Rev Dr Joseph Parkinson

It will be no surprise to you that the Catholic Church opposes euthanasia. Having said
that, it is important for me to outline our reasons, because there is some confusion in
the community about the stand of the Church.
The fundamental reason for our opposition is that, if passed, the Voluntary Euthanasia
Bill 2010 will radically and irreversibly change the face of our society by devaluing the
dignity of human life.
It is important from the outset to be clear about what we mean by ‘euthanasia’
The essential structure of euthanasia is simple: it refers to an act performed (or
omitted) by one person with the intention of taking the life of another.
At present
the law permits no one to take the life of another person. The proposed Act would
remove this absolute prohibition by allowing some people to take the lives of others
under certain circumstances.
There are important legal implications to the passage of the Voluntary Euthanasia Bill
2010, and Mr Quinlan will make further comment on these.
But the in view of the argument often put today, that ‘euthanasia is my personal
choice, and I should not be impeded in making that choice’ , I will say this: in the
interests of public order and the common good - that is, in the interests of those
social conditions necessary to optimise the chances for all members of this society to
flourish - the State rightly monitors and sometimes restricts the range options open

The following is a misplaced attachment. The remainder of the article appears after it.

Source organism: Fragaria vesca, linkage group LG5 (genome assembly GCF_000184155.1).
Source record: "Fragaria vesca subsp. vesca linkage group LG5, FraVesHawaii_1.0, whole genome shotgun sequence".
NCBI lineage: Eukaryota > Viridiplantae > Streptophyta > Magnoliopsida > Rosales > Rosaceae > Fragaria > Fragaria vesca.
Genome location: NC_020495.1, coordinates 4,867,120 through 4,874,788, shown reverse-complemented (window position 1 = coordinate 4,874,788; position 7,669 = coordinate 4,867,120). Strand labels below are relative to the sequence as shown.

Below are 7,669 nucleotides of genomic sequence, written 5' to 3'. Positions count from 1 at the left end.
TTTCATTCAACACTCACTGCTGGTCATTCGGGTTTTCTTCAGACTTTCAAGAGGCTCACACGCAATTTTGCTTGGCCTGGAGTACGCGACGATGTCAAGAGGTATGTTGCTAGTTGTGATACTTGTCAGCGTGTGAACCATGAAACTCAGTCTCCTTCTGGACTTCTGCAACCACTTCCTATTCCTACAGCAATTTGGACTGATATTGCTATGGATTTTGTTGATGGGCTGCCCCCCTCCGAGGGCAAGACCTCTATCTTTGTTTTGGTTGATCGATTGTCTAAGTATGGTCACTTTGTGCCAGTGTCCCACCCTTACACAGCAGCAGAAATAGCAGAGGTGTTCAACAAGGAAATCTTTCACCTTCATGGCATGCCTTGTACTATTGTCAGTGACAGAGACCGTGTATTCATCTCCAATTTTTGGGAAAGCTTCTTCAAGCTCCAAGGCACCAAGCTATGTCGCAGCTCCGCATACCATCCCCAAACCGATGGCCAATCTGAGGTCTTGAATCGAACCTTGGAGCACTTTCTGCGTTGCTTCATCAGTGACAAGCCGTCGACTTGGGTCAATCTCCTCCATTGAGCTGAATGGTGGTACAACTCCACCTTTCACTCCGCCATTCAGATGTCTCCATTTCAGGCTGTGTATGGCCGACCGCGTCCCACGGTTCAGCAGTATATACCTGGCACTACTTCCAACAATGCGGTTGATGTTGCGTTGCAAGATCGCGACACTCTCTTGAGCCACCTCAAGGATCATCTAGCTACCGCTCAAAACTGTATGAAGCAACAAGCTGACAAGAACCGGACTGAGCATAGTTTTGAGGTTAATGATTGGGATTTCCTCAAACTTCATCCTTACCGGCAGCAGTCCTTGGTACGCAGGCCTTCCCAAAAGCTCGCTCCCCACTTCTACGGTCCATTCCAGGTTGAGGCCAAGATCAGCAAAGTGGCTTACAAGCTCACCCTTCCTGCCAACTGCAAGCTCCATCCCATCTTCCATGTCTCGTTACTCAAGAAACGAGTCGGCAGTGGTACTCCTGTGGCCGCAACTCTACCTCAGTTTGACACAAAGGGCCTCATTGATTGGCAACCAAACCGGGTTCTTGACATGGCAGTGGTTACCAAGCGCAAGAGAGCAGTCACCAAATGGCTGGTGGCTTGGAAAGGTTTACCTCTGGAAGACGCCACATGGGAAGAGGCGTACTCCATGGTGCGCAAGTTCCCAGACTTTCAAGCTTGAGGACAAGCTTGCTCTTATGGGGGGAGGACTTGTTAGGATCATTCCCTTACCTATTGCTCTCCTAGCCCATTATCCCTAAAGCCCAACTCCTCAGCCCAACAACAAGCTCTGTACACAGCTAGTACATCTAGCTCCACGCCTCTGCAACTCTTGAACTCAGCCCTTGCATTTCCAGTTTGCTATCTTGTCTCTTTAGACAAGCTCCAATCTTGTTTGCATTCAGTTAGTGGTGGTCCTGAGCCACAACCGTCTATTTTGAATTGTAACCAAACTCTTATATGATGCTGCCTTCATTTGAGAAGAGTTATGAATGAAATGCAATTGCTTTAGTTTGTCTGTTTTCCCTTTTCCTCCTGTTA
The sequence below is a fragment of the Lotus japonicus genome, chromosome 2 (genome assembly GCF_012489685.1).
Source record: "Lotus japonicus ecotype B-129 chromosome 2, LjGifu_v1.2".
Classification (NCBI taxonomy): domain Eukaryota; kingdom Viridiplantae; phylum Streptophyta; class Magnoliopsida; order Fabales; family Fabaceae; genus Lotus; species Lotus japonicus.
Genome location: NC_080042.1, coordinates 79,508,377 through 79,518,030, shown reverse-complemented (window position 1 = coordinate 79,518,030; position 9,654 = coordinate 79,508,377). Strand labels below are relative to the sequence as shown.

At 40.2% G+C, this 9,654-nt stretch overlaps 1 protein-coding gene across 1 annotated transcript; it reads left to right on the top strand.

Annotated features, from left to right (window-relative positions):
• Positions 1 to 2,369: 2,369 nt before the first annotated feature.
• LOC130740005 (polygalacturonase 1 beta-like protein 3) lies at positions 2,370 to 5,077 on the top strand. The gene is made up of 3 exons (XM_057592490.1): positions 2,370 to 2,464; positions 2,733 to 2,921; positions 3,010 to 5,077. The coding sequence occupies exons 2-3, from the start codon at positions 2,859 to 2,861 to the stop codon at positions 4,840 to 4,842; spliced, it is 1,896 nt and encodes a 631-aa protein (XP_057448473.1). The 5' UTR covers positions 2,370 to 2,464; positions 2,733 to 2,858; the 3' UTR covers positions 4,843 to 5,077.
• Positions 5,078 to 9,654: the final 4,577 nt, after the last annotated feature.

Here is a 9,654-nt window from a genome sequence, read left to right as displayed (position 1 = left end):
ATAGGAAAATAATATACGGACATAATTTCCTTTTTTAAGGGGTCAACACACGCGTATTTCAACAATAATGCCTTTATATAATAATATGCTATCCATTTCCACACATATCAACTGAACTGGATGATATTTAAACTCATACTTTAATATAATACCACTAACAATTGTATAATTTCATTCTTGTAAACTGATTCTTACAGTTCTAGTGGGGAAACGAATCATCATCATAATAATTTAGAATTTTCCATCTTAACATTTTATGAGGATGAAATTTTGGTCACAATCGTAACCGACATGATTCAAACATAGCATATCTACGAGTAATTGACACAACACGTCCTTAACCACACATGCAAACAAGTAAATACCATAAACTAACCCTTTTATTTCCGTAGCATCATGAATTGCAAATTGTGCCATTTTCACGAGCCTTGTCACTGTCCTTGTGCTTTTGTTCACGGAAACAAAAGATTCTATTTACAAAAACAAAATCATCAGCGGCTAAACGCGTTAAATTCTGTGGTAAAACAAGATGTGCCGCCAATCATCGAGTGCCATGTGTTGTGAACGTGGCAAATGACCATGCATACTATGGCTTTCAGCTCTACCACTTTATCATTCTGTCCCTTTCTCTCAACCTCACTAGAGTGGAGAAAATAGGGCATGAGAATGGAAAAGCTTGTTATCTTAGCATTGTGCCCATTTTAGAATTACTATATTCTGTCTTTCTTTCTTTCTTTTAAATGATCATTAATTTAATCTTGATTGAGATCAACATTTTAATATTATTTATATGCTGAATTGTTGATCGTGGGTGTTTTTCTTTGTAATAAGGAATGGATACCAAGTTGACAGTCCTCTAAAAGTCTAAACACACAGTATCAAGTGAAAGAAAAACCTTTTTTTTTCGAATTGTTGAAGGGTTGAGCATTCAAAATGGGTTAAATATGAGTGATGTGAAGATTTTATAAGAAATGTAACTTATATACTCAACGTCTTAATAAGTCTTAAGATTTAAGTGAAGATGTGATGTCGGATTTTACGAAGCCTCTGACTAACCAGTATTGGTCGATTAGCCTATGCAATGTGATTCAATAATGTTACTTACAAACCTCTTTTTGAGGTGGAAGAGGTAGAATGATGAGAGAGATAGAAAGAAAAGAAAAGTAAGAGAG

to individual autonomous choice.
It is not at all unreasonable that the State should
maintain a limit on personal autonomy in this case also.
NDA Forum on Euthanasia and Palliative Care
12 August 2010
There are also serious implications for the medical professions, about which Dr
Watson will make further comment.
For my part, I will say only this:
everyone admits that the content of the Bill is
controversial but, as the public debate so far proves, it is also divisive.
We should
take pains to ensure that the process of this debate is not also divisive.
This Bill, if
passed, will for the first time allow a doctor to kill a patient. In England just a few
years ago the House of Lords held a wide-ranging public inquiry into euthanasia as part
of their debate, and they paid especially close attention to the evidence of the medical
Equity demands that those who would be charged with implementing this
law, should it be passed, should be consulted early in the piece.
So far this has not
happened in this State. It must happen.
One of the most unfortunate aspects of the public debate over euthanasia is that the
debate itself has been conducted with no quality control: misconceptions, errors and
blatant deception are published as fact, and gain force by virtue simply of being
published at all. In my view, as important a question as euthanasia merits far more
intelligent and informed debate that we have seen so far.
Ethics is about making reasoned choices about right behaviour which expresses a core
value we seek to preserve or promote because it brings us some benefit.
debate about euthanasia is too important to be hijacked by emotivism or mere
intuition; it must not be uninformed or inconsistent.
intelligent and consistent from start to finish.
It must be rational, logical,
The ‘moving target’ approach used by
some of those who support euthanasia must not be allowed to derail our commitment to
seek the good, the right and the true.
NDA Forum on Euthanasia and Palliative Care
12 August 2010
And consistency is essential.
In our Catholic tradition we sometimes hear of the
‘consistent ethic of life’, which simply means that we hold the good of all persons the good of every individual as well as the good of our corporate whole - to be of
paramount importance in every moral or ethical debate.
From this point of view, we
cannot allow the optional wants of a few to derail the legitimate needs of the whole
body corporate.
Nor can we allow popular misconception to cloud the issues.
There is, for example,
some confusion in the public mind about the position of the Catholic Church regarding